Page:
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What Is A Business Plan?

What Is A Business Plan?

A business plan provides a complete overview of your business goals, projected revenues and expenses on a short and long timeline. A business plan is most commonly used when seeking funding from venture capitalist and lenders like banks and credit unions. It allows any other individual or organization to develop a detailed understanding of what your business entails and how it hopes to be successful.

General Overview

A business plan describes in detail all aspects of your business from how it will function to who are its competitors. It provides a roadmap that any individual or business owner should be able to follow and successfully implement the outlined goals. When starting a business, there are many steps taken throughout the process. Before the doors to your business even open, you may need to obtain licensing by the state or city including certifications and registrations. Do you deal with suppliers and what are their terms for payment? Are you renting a space or operating out of your home? What is your expected tax burden likely to be for both state and federal agencies? What would you do in the event of a cash flow shortfall? Do you have employees and are they independent contractors? These and hundreds of other questions have to be asked and answered to have a successful business plan.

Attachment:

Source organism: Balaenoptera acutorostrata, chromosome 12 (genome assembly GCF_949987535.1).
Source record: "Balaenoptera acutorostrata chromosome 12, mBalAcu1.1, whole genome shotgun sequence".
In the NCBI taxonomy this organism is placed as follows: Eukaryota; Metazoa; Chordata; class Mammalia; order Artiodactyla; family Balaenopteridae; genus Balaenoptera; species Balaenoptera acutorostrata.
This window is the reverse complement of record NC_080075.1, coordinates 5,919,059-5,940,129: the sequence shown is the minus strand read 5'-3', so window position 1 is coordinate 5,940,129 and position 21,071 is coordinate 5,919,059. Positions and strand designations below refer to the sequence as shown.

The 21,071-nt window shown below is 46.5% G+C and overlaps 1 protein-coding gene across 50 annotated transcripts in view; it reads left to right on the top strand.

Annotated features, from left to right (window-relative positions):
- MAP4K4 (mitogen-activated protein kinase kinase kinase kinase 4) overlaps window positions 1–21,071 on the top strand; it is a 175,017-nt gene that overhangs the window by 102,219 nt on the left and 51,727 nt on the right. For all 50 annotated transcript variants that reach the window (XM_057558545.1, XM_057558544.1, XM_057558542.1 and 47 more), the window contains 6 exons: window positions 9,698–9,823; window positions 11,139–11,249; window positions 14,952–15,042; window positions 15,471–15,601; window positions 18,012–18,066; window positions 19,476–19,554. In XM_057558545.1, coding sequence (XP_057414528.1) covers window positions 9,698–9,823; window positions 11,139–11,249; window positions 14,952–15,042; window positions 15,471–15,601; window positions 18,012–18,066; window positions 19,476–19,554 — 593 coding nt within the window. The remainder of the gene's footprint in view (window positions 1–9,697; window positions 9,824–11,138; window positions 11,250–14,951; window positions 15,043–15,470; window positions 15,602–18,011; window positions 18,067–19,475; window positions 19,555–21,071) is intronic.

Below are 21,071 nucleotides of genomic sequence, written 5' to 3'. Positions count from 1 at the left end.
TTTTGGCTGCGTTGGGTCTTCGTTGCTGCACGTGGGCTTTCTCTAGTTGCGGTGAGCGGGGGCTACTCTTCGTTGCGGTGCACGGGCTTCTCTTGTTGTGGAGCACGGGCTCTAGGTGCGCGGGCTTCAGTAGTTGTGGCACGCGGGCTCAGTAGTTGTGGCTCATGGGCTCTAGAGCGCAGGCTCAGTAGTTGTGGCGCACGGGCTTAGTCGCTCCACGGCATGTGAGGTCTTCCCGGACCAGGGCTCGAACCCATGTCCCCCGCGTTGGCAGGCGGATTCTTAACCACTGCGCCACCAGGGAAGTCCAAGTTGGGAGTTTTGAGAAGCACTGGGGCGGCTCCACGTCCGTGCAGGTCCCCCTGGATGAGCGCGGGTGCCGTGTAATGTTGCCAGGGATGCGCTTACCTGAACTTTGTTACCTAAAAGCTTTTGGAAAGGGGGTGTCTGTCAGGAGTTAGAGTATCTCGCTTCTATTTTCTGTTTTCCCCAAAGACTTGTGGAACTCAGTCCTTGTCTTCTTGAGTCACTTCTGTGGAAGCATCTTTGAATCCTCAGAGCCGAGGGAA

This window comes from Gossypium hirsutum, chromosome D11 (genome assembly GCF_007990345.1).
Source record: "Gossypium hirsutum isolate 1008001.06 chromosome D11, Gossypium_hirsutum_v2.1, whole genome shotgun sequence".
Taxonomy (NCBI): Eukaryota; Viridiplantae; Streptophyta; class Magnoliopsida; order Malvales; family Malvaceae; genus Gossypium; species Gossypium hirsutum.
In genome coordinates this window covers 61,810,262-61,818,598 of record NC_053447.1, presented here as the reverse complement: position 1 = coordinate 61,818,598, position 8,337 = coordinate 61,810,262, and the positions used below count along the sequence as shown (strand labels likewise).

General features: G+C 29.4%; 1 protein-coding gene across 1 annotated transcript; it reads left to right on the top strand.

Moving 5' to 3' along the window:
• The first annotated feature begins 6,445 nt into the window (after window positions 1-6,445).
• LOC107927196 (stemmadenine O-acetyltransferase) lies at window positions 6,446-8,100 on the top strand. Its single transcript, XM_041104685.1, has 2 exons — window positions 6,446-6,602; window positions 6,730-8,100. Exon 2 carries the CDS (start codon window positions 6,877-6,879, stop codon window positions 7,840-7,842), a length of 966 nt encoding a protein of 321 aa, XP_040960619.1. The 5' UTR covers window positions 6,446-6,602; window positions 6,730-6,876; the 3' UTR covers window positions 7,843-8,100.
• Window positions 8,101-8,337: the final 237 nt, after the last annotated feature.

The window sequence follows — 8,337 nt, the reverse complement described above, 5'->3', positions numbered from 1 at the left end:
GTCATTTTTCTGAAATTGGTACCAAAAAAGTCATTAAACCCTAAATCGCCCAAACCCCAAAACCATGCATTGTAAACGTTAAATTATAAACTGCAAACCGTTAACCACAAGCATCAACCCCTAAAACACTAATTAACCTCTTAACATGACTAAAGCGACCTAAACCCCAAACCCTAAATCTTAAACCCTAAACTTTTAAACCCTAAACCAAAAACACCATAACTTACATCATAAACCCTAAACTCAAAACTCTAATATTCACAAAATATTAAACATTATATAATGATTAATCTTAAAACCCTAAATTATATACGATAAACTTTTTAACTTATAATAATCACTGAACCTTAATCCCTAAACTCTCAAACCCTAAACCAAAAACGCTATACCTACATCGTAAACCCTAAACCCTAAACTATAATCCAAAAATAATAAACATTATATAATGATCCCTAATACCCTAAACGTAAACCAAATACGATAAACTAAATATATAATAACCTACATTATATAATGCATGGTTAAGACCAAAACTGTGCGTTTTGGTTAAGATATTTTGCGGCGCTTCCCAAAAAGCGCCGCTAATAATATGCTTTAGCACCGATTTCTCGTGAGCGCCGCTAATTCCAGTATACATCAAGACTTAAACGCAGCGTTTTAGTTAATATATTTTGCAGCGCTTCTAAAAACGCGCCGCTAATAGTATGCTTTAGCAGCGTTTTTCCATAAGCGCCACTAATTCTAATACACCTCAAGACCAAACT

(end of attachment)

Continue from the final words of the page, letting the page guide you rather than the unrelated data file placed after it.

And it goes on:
Specific Sections

If only creating a business plan were as easy as asking and answering a bunch of business related questions. Unfortunately it's not. A thorough business plan has a significant number of sections which all need to be filled out in detail. While this is inevitably quite helpful for the business owner, it is required when seeking initial or additional financing from lenders. A competitor analysis for example shows an evaluation of the competitive landscape including how many there are and what they charge for their product or service. A marketing plan details what type of advertising budget has been allocated and in what areas it will be used.

  • Cover page and table of contents
  • Executive summary
  • Business description
  • Business environment analysis
  • Industry background
  • Competitor analysis
  • Market analysis
  • Marketing plan
  • Operations plan
  • Management summary
  • Financial plan
  • Attachments and milestones


The length and scope of your business plan will vary based on the type of business you're starting and its goals. Nonprofit organizations run by a single individual will have a significantly smaller business plan than a corporation with a management structure funded with venture capital money. That said, all business plans should be thoroughly researched and well thought out. A business plan doesn't just show a thorough understanding of what you're trying to accomplish but considers all possible outcomes and obstacles which may arise in the future.